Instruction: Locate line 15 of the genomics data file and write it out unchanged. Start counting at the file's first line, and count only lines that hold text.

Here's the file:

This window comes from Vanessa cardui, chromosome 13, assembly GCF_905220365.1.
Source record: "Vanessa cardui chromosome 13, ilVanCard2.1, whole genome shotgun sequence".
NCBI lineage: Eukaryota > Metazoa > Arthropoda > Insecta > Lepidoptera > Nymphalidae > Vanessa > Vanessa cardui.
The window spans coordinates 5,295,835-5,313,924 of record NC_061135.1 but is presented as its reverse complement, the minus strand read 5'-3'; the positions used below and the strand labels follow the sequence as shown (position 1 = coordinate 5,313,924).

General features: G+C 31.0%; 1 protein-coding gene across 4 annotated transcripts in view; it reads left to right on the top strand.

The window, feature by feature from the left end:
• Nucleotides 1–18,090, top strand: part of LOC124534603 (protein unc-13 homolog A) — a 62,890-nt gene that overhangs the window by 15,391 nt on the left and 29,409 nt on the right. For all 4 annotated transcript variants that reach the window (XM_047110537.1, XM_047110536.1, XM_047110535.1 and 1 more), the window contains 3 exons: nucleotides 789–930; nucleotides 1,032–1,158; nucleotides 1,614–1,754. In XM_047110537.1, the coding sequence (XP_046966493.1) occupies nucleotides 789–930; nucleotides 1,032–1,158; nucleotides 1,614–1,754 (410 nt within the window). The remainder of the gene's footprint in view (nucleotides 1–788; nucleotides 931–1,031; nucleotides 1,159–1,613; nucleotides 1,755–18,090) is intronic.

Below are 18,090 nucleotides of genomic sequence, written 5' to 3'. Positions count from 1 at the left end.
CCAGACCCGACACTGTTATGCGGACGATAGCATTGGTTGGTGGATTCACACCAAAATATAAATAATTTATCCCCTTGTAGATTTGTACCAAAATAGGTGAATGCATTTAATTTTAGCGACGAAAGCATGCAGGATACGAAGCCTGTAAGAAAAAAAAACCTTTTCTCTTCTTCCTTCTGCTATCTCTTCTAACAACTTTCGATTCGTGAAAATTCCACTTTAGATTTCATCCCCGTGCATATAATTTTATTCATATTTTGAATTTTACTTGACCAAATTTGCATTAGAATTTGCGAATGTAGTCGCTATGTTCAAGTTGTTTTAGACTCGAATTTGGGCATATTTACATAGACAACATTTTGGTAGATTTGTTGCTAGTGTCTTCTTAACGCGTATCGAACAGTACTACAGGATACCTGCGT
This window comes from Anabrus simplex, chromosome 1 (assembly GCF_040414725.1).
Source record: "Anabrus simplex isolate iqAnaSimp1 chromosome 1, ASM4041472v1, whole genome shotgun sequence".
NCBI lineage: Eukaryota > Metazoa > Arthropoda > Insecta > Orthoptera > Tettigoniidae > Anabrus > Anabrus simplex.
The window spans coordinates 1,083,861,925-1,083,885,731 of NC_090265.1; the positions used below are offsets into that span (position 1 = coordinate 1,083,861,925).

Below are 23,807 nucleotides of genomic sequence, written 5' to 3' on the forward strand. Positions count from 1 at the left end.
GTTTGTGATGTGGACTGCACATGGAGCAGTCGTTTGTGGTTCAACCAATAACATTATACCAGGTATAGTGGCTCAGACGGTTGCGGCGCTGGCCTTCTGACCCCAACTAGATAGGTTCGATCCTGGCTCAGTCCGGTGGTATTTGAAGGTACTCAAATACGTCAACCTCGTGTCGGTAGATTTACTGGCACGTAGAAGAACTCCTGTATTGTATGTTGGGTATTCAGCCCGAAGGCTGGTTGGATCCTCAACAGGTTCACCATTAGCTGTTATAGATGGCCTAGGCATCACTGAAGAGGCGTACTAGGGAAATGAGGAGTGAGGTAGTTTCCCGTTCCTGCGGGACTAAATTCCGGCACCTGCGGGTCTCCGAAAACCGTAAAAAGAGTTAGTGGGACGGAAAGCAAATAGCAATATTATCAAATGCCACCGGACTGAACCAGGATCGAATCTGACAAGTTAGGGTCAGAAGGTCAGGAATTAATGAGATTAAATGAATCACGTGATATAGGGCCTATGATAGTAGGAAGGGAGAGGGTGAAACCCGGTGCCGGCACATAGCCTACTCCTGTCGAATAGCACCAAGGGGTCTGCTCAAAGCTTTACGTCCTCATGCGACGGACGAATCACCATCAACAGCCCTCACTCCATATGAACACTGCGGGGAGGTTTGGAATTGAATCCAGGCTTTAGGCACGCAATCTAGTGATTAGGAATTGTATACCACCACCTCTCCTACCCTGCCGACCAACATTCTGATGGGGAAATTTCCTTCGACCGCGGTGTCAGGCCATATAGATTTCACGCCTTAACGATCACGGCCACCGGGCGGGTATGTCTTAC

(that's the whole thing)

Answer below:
GTTTGTGATGTGGACTGCACATGGAGCAGTCGTTTGTGGTTCAACCAATAACATTATACCAGGTATAGTGGCTCAGACGGTTGCGGCGCTGGCCTTCTGACCCCAACTAGATAGGTTCGATCCTGGCTCAGTCCGGTGGTATTTGAAGGTACTCAAATACGTCAACCTCGTGTCGGTAGATTTACTGGCACGTAGAAGAACTCCTGTATTGTATGTTGGGTATTCAGCCCGAAGGCTGGTTGGATCCTCAACAGGTTCACCATTAGCTGTTATAGATGGCCTAGGCATCACTGAAGAGGCGTACTAGGGAAATGAGGAGTGAGGTAGTTTCCCGTTCCTGCGGGACTAAATTCCGGCACCTGCGGGTCTCCGAAAACCGTAAAAAGAGTTAGTGGGACGGAAAGCAAATAGCAATATTATCAAATGCCACCGGACTGAACCAGGATCGAATCTGACAAGTTAGGGTCAGAAGGTCAGGAATTAATGAGATTAAATGAATCACGTGATATAGGGCCTATGATAGTAGGAAGGGAGAGGGTGAAACCCGGTGCCGGCACATAGCCTACTCCTGTCGAATAGCACCAAGGGGTCTGCTCAAAGCTTTACGTCCTCATGCGACGGACGAATCACCATCAACAGCCCTCACTCCATATGAACACTGCGGGGAGGTTTGGAATTGAATCCAGGCTTTAGGCACGCAATCTAGTGATTAGGAATTGTATACCACCACCTCTCCTACCCTGCCGACCAACATTCTGATGGGGAAATTTCCTTCGACCGCGGTGTCAGGCCATATAGATTTCACGCCTTAACGATCACGGCCACCGGGCGGGTATGTCTTAC